Agriculture as an industry has been conservation-minded since the get-go. With the changing of the guard at Department of Interior and USDA, we have changed the direction of the former administration 180 degrees. President Barack Obama might go down as the most radical environmental president and his environmental policy has affected a lot of minds over the years.
Last week Department of Interior Secretary Ryan Zinke, through administrative leak, showed that he intends to reduce the size and scope of several national monuments and change the management of several others. His goal is to increase the economic activity in those areas. The environmental litigators are already planning on going to court.
Can environment and economics go together? There is no question in my mind. But many conservation groups don’t seem to think so. There are some who believe in market-based environmentalism, but they are few. For this country to move forward and prosper we need to overcome this divide between natural resource users and those groups that want to lock it up and let nature take its course, which we all know would be a disaster.
Let’s take national forests for instance. This year’s fire season has claimed over 8 million acres of forest and forage, I can’t think of a more tragic outcome. It’s been well-documented that timber production and grazing help maintain healthy forests. This country’s policy toward forest management has been guided by the environmental movement; they must take some responsibility in these disasters, which occur mostly on public lands.
Public lands have been in the limelight these past few years and everyone has a claim to them. This is why we have the multiple-use mandate. Everyone gets to use them. They have also become highly regulated, to the point that the resources are going to waste. Last summer a California rancher gave me a hat that their local Farm Bureau produced, which said, “Graze it, log it, or watch it burn.” These are ranchers who have intimate knowledge of the national forest they run on.
Another area that is literally being managed to death are the feral horses. We should say management by doing nothing. Horse groups are as bad as the environmental litigator crowd. They can’t see the forest through the trees; no pun intended. But ever since Congress protected the feral horses, they have over-populated the range, and are destroying it.
A couple weeks ago Laura Snell, a natural resource advisor with University of California Agriculture and Natural Resources, released a study about the horse problem on the Modoc National Forest where there are 3,000 horses roaming. The Herd Management Area is to hold 200-400 head. She said that the horses are dominating the natural springs in the area and keeping other wildlife from using the water. These natural springs are literally being trampled out of existence. The horses get in the water and compress the mud and dirt to the point the spring stops flowing, and nothing gets watered.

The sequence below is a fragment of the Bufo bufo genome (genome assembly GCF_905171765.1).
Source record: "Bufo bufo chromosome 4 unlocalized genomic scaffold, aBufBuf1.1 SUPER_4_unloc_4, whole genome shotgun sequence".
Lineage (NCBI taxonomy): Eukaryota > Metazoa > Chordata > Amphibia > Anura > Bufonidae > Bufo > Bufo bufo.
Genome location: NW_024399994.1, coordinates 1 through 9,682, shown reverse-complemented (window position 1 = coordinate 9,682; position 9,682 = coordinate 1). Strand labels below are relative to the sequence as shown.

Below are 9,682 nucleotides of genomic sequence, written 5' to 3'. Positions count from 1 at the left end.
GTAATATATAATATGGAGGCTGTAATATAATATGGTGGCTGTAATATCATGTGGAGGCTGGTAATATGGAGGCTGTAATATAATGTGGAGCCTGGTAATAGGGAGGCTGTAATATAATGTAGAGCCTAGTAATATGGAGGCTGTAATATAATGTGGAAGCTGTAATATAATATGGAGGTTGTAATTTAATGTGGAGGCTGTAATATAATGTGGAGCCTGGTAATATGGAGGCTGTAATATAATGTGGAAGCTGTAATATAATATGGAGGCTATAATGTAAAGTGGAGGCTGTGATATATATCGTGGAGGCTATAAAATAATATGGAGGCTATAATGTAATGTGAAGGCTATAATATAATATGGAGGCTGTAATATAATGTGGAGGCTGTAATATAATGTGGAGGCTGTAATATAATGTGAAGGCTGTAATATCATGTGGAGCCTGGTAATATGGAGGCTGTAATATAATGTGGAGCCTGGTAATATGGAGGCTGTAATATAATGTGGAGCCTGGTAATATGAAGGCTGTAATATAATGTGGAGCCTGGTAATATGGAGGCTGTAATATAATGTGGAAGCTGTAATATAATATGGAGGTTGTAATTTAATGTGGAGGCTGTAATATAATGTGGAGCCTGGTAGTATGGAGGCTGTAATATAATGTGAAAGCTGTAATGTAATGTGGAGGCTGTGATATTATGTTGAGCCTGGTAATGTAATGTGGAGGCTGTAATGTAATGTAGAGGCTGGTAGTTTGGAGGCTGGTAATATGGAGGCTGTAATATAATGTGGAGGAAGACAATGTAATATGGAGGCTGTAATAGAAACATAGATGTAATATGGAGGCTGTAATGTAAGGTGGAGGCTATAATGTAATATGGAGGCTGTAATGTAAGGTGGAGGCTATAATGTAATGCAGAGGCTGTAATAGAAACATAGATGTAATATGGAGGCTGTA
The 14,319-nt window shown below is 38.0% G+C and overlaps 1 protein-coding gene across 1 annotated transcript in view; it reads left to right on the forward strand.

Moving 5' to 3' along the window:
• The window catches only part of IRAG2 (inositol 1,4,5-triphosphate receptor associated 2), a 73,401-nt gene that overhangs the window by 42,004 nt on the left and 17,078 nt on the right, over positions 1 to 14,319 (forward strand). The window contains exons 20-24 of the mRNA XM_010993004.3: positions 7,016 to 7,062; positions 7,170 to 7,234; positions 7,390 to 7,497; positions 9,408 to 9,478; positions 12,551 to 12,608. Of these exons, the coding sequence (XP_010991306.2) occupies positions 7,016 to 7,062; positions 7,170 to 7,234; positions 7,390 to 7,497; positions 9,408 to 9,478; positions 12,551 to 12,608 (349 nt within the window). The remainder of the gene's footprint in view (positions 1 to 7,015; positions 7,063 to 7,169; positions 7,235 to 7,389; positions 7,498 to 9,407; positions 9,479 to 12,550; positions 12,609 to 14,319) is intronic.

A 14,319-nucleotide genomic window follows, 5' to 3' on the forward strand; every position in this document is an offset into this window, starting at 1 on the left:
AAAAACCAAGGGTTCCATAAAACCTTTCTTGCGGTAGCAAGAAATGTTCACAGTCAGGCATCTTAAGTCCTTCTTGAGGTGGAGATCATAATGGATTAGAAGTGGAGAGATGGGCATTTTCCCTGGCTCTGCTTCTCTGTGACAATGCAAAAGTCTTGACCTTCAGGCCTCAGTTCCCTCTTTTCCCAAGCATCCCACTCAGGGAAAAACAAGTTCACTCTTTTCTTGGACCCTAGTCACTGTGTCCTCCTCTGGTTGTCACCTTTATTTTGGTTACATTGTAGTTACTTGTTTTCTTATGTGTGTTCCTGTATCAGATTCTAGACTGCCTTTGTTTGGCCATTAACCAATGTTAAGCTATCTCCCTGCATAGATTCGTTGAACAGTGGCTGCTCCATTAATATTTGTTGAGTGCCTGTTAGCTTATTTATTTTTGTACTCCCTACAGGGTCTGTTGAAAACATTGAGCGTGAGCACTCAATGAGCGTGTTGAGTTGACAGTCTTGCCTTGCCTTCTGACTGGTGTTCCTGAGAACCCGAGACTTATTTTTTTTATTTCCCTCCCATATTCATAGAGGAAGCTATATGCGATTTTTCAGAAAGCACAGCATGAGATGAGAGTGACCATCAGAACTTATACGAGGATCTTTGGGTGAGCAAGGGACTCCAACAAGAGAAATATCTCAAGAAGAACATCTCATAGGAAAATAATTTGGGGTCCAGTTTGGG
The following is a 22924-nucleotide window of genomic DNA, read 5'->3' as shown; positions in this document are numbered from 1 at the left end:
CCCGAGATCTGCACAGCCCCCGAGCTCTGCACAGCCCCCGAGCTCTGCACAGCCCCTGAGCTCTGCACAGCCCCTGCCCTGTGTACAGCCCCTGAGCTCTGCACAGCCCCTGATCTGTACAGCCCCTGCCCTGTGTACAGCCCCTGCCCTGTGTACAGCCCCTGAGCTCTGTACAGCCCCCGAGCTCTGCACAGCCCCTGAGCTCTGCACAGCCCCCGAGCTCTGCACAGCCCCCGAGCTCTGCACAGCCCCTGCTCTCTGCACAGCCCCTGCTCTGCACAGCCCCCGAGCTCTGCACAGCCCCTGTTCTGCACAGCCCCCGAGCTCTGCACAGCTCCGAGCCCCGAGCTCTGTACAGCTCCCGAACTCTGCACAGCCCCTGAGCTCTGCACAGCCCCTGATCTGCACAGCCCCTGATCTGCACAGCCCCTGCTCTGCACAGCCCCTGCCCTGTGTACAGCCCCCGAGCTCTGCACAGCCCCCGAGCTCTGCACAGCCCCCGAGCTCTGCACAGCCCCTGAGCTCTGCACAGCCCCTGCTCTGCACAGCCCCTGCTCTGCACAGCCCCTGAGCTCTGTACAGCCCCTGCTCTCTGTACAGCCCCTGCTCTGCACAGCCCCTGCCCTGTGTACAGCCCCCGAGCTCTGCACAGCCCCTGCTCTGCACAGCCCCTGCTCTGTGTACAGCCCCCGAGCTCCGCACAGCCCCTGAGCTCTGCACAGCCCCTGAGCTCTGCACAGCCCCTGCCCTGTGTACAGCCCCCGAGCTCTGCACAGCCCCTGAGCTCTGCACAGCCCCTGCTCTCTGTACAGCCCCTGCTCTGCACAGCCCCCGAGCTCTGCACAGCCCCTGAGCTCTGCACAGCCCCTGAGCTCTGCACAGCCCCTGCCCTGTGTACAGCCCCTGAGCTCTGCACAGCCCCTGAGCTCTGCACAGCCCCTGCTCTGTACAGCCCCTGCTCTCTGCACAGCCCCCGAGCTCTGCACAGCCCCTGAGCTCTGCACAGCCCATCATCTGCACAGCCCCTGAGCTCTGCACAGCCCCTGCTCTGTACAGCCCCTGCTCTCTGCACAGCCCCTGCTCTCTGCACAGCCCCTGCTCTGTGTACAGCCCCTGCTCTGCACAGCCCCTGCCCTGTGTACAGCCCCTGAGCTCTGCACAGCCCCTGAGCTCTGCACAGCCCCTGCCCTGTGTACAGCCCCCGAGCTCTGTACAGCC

We need to change our thoughts on what is good conservation in this country. I think we can all agree that we want biodiversity in the ecosystem, as many native plant species as possible and diversity of wildlife, and that definition includes feral horses and domestic cattle. We can have all the above if groups would stop litigating and land managers would do their jobs. Collaborating is good, but we need to put emotions on hold and refer to the best science available and do the job.
Groups like Western Watershed Project and the Center for Biological Diversity are simply making things worse. They don’t come up with viable solutions; they litigate for fun and profit. To these groups it’s a business model. Somewhere along the line it must stop because both sides can’t win; this isn’t a zero-sum game. It’s simply common sense.
It’s OK to earn a profit from the public resource. If you’re a miner, you reclaim the ground. If you’re a logger, you don’t take all the trees, and cattlemen certainly know not to take all the grass. It’s simple stuff in the end.
The environment isn’t a left or a right issue—it’s just doing the right thing. Locking up the landscape isn’t realistic. We’ve seen disastrous outcomes doing that. We’re talking about natural resources which must be nurtured, harvested and allowed to rest and regenerate. This isn’t the “anything goes” early 1900s; there are no free grazers anymore. It’s time for cooler and more reasonable heads to prevail and take us all forward. — PETE CROW